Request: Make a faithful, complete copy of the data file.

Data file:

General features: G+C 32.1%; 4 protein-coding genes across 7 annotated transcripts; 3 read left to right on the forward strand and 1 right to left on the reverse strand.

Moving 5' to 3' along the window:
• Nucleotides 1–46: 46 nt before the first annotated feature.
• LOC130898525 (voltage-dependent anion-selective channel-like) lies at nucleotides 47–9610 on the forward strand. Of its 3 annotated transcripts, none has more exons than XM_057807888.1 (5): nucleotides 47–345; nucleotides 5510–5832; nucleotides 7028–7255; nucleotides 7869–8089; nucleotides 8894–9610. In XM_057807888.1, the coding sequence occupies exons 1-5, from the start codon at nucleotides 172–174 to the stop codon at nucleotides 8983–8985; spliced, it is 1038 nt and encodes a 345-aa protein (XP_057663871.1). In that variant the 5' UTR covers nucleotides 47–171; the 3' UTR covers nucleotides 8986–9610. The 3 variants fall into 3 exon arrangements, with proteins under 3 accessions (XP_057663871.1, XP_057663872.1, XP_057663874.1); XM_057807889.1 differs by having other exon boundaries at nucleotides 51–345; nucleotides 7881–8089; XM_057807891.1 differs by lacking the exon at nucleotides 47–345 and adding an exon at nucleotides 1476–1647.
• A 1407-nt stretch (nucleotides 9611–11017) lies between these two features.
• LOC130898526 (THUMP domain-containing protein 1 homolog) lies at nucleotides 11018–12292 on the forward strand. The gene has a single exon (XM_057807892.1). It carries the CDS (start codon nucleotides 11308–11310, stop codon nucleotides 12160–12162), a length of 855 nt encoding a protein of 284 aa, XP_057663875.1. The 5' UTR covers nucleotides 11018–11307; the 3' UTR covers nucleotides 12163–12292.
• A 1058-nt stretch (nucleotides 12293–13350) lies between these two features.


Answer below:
General features: G+C 32.1%; 4 protein-coding genes across 7 annotated transcripts; 3 read left to right on the forward strand and 1 right to left on the reverse strand.

Moving 5' to 3' along the window:
• Nucleotides 1–46: 46 nt before the first annotated feature.
• LOC130898525 (voltage-dependent anion-selective channel-like) lies at nucleotides 47–9610 on the forward strand. Of its 3 annotated transcripts, none has more exons than XM_057807888.1 (5): nucleotides 47–345; nucleotides 5510–5832; nucleotides 7028–7255; nucleotides 7869–8089; nucleotides 8894–9610. In XM_057807888.1, the coding sequence occupies exons 1-5, from the start codon at nucleotides 172–174 to the stop codon at nucleotides 8983–8985; spliced, it is 1038 nt and encodes a 345-aa protein (XP_057663871.1). In that variant the 5' UTR covers nucleotides 47–171; the 3' UTR covers nucleotides 8986–9610. The 3 variants fall into 3 exon arrangements, with proteins under 3 accessions (XP_057663871.1, XP_057663872.1, XP_057663874.1); XM_057807889.1 differs by having other exon boundaries at nucleotides 51–345; nucleotides 7881–8089; XM_057807891.1 differs by lacking the exon at nucleotides 47–345 and adding an exon at nucleotides 1476–1647.
• A 1407-nt stretch (nucleotides 9611–11017) lies between these two features.
• LOC130898526 (THUMP domain-containing protein 1 homolog) lies at nucleotides 11018–12292 on the forward strand. The gene has a single exon (XM_057807892.1). It carries the CDS (start codon nucleotides 11308–11310, stop codon nucleotides 12160–12162), a length of 855 nt encoding a protein of 284 aa, XP_057663875.1. The 5' UTR covers nucleotides 11018–11307; the 3' UTR covers nucleotides 12163–12292.
• A 1058-nt stretch (nucleotides 12293–13350) lies between these two features.